SCPD 2nd Precinct Hosts Police Reform Task Force
By Chris Cumella
Concerned members of the community discussed police reform and transparency at last month’s virtual Suffolk County Police Reform & Reinvention Task Force public listening session for the 2nd Precinct.
The conference was held as an ongoing series for public outreach and communication with the county community, as a direct way to connect with citizens based on police affairs – both current and future.
“We are looking at recruiting and supporting excellent personnel,” said Deputy County Executive Vanessa Baird-Streeter, as she listed various factors that the task force stands for, including “recruiting a diverse workforce, training and continuing education, and supporting officer wellness and wellbeing.”
The conference included a section for residents to address questions and concerns to the board regarding the police force interacting with the community. Many of the statements discussed unnecessary police force against racial minority groups and those persons with intellectual disabilities.
During the conference, one individual identified as Speaker 8 said, “I’m appalled that this country has continued to discriminate. We are seeing what is going on with the police — we are not happy. The treatment is not equal, and it is not how this should work.”
The citizen input session proceded for over two hours, with 19 county residents addressing the various racial discrimination methods or inequity that they have personally witnessed from the SCPD in the last year.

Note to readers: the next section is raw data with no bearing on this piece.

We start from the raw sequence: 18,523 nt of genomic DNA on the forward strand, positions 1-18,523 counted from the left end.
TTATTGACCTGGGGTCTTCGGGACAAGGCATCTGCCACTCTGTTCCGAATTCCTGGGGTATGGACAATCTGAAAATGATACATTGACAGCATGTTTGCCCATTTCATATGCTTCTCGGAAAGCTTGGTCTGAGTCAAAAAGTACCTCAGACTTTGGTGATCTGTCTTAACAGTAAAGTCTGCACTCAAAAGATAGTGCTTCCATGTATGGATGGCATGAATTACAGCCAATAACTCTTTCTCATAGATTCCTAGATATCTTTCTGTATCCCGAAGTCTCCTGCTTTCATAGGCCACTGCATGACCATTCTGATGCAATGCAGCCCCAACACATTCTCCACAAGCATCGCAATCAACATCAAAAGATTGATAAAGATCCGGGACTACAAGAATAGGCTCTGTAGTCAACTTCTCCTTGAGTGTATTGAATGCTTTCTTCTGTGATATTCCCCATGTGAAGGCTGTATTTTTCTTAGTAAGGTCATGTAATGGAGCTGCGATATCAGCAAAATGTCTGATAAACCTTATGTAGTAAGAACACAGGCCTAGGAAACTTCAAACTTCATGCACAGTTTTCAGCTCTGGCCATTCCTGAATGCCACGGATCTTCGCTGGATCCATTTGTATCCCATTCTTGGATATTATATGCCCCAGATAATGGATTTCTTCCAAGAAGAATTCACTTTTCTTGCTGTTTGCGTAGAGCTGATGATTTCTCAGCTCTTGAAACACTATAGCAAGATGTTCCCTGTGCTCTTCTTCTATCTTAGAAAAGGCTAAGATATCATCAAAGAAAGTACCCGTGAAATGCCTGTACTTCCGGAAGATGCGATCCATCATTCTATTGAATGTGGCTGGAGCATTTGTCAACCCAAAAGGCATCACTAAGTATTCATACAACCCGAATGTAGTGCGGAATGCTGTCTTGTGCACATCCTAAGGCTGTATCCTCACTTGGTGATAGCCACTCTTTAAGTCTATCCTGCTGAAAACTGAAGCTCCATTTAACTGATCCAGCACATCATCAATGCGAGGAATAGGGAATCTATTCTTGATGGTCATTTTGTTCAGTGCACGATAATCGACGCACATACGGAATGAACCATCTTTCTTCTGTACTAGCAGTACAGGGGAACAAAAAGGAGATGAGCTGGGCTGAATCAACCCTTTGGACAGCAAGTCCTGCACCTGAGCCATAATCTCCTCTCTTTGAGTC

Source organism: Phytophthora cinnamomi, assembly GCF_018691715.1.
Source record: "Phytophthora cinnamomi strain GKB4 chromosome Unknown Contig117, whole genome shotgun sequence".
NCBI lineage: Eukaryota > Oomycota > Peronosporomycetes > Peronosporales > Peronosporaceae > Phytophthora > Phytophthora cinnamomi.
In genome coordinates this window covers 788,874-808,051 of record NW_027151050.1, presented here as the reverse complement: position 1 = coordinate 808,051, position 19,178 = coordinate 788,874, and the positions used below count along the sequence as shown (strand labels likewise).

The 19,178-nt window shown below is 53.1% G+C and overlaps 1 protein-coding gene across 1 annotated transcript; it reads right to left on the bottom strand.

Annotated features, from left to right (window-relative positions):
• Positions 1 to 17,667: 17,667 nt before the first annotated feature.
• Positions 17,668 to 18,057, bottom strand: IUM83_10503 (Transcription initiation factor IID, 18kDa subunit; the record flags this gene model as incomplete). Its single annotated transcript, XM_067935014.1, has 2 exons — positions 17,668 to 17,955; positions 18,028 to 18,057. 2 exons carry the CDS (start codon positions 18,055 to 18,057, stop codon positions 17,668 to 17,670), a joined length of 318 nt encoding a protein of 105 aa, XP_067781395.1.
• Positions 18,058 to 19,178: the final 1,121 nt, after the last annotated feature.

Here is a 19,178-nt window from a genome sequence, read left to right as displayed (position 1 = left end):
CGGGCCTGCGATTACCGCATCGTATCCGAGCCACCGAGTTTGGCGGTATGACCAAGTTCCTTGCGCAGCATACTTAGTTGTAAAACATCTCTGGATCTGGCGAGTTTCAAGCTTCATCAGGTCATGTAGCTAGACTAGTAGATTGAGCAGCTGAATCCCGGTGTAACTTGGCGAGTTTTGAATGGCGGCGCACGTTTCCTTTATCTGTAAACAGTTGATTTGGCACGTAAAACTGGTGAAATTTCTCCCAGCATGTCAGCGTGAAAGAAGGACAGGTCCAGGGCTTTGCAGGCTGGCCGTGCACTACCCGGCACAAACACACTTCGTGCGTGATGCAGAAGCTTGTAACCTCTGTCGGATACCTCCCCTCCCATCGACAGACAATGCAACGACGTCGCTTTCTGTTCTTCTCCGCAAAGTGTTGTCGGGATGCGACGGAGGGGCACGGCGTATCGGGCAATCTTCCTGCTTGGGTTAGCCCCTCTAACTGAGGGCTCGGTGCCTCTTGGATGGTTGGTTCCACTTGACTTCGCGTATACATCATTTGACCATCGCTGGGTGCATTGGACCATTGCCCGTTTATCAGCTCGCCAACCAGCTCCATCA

Police Commissioner Geraldine Hart called the forum “powerful.” It reinforced the idea that policing is about identifying problems in the county and working to fix them in cooperation with those in Suffolk.
Speaking about how the police force approaches those with intellectual disabilities, Hart acknowledged that there had been “a failure in the system” for how those citizens are treated.
The task force has its own website at suffolkcountyny.gov/police-reform, including information on all members of the task force as well as statistics and resources of the police department. Baird-Streeter said that doing so was a means of ensuring that the public would have access to the information. The public listening sessions are now completed.
For his closing statement, Jon Kaiman, deputy county executive and task force co-facilitator, said that the task force and Suffolk county police were becoming more engaged because of residents’ input.
“The leadership of this department is committed to listening to all of you, as well as your stories and your suggestions that you’ve had — positive or negative,” Kaiman said.